The Competition Nike vs. Reebok
The ways products can be marketed are as varied as the stars in the sky. Since the beginning of modern athletic shoe production, both Nike and Reebok have been butting heads. Nike and Reebok have similar shoe designs and ideas, so what sets them apart from each other? With the use of rhetorical techniques Reebok hopes to close the reputation gap on Nike and move to the forefront of athletic shoe sales.
Nike and Reebok have very similar target audiences. Both companies strive to sell their athletic shoes to the general public and athletes alike. Anyone interested in running, biking, playing baseball, etc. can expect to find themselves enveloped in a Nike or Reebok marketing campaign. The target age group is anyone who is capable of exercising so there is no defined beginning nor end. Reebok began the modern shoe making era many years ago.
Reebok, founded in 1895, has many years on its rival Nike. Founded by Joseph Foster while developing a specialty spiked running shoe, the company has grown to be one of the leading producers of athletic shoes. Reebok has set itself apart from the competition by developing many new products including the new helmet impact sensor. This sensor developed for football lets the individual know when he has “received a serious hit to the head providing an objective measure of impact force,” (Reebok Launches). Although Reebok has made advances in other departments besides their shoes, development of the shoes are still overshadowed by parent company Adidas. Reebok offers many rhetorical perspectives from its website by providing visual information through the use of imagery.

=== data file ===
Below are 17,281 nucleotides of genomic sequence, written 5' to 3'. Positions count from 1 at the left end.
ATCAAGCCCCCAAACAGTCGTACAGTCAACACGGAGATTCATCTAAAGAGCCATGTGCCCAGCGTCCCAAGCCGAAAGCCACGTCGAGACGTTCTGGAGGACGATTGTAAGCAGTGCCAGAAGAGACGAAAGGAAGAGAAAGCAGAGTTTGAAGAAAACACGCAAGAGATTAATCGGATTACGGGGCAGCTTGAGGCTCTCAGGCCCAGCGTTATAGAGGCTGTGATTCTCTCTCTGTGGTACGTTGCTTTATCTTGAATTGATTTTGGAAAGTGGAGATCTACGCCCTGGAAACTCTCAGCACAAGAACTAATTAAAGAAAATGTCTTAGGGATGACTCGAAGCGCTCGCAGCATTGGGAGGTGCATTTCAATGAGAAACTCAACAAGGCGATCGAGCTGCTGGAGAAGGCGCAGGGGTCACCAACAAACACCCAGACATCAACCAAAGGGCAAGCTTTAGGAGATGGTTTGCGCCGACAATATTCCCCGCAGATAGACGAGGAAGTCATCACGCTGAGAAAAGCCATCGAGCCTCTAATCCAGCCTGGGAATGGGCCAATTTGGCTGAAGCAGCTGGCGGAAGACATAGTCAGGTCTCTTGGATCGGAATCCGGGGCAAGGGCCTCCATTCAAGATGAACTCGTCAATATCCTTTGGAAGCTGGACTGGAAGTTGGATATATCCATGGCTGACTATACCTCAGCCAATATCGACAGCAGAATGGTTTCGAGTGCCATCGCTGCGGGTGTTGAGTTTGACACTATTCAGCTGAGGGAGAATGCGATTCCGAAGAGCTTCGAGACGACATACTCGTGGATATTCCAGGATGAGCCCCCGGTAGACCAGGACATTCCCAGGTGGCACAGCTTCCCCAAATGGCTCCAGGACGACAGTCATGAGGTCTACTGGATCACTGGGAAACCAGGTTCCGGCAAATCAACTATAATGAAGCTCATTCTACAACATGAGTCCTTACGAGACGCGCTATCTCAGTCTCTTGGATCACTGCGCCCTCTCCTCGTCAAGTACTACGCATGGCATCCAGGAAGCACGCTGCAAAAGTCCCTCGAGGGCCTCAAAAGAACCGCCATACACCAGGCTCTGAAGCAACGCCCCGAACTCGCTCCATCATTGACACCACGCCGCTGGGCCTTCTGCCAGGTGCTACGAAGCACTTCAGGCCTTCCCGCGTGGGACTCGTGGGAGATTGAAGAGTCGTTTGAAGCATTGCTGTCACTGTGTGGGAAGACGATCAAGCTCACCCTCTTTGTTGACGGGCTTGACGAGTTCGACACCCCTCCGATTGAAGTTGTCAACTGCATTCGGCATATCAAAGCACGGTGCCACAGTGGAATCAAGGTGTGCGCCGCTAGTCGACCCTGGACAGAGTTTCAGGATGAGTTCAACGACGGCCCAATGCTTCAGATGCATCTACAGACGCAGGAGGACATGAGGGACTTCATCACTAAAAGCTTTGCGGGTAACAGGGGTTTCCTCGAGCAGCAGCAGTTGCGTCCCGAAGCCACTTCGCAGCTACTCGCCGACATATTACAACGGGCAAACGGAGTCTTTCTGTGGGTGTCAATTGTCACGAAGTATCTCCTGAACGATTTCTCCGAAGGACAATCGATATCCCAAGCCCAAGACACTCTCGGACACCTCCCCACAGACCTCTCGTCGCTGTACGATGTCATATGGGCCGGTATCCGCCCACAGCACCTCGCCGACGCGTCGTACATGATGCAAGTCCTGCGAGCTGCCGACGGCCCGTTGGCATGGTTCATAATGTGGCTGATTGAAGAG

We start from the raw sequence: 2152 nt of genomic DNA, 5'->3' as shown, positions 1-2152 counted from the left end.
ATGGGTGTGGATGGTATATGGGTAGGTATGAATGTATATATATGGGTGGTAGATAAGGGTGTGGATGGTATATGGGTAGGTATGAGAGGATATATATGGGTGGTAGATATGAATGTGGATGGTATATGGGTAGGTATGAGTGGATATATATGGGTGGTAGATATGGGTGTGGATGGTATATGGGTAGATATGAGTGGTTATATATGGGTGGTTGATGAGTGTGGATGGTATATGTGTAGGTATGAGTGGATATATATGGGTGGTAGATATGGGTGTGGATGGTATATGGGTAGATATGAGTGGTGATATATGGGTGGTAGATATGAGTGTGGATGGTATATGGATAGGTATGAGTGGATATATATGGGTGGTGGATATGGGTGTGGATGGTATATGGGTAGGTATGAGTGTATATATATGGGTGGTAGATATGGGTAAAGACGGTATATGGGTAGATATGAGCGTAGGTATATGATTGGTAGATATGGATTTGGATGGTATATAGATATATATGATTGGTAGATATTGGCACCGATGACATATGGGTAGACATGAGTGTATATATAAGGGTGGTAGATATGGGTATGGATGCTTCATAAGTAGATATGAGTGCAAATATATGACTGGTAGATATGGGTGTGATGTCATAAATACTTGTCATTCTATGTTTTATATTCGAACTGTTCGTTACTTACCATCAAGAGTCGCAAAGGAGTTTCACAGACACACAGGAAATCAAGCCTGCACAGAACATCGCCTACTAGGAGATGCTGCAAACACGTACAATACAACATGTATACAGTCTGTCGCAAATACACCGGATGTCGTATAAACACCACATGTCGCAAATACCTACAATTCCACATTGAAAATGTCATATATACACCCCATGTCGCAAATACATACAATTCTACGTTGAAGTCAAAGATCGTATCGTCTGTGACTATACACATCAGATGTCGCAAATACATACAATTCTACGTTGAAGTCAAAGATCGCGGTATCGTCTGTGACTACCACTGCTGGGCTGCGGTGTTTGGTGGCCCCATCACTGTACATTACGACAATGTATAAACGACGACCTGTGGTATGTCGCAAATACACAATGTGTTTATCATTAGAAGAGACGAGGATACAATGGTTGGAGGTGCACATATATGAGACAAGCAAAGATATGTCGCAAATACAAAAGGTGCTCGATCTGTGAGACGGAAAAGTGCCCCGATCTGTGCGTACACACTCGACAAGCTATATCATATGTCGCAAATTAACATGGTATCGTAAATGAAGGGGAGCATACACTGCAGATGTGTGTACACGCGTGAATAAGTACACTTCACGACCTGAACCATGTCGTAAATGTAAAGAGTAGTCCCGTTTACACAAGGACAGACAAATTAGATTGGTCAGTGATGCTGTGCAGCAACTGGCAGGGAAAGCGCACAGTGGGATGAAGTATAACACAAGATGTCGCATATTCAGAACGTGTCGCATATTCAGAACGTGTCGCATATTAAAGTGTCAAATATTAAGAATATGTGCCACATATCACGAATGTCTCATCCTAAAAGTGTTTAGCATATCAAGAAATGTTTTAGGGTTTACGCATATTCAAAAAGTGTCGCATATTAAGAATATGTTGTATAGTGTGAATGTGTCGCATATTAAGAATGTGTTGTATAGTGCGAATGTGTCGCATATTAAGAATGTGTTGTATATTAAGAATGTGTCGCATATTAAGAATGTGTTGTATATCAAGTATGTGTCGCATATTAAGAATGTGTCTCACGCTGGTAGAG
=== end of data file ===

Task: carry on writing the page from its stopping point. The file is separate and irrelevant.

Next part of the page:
The Reebok website is very vibrant with color and is laid out with many different pictures showing varying styles of shoes. At the top there are tabs for selecting styles of shoes based on gender while further down the page there are clickable images that direct you to specific models. There are no menu bars located on the sides of the website which creates more of a streamline appearance. Many components of the Reebok website provide compelling rhetorical points as well. A rotating image can be seen near the top of the page with many different people involved in various sports and recreational activities. This is using Logos because it is displaying a great deal of informational reasoning. If there are this many people using Reebok products then they must be of superior quality and worth giving a try. Another argument displayed through pictures on the home page is Argument Through Strength. On one of the pictures near the middle of the page there is a woman who is running up a rugged terrain in her running shoes. I can infer from this that if the shoes work to run up the bumpy, dirty, uneven surface then they should work perfectly fine the easy way on the sidewalk and other common locations. Reebok’s rival Nike also shows how a company can come out of the wood work.
Founded in 1964, Nike has been the top competitor in the shoe market for many years. However, Nike wasn’t always the multi-million dollar corporation with everything on its side. Back in the early 1970’s Nike was just a small company with big dreams, and in “1972 they made their break through with the waffle sole shoe design,” (You Are). The waffle sole design is still apparent in many of their shoes today, over 40 years later. This is a testament to the quality and popularity of some of the Nike designs. With its now established front-running reputation, Nike continues on its journey by providing some of the most convincing marking using rhetorical techniques to date.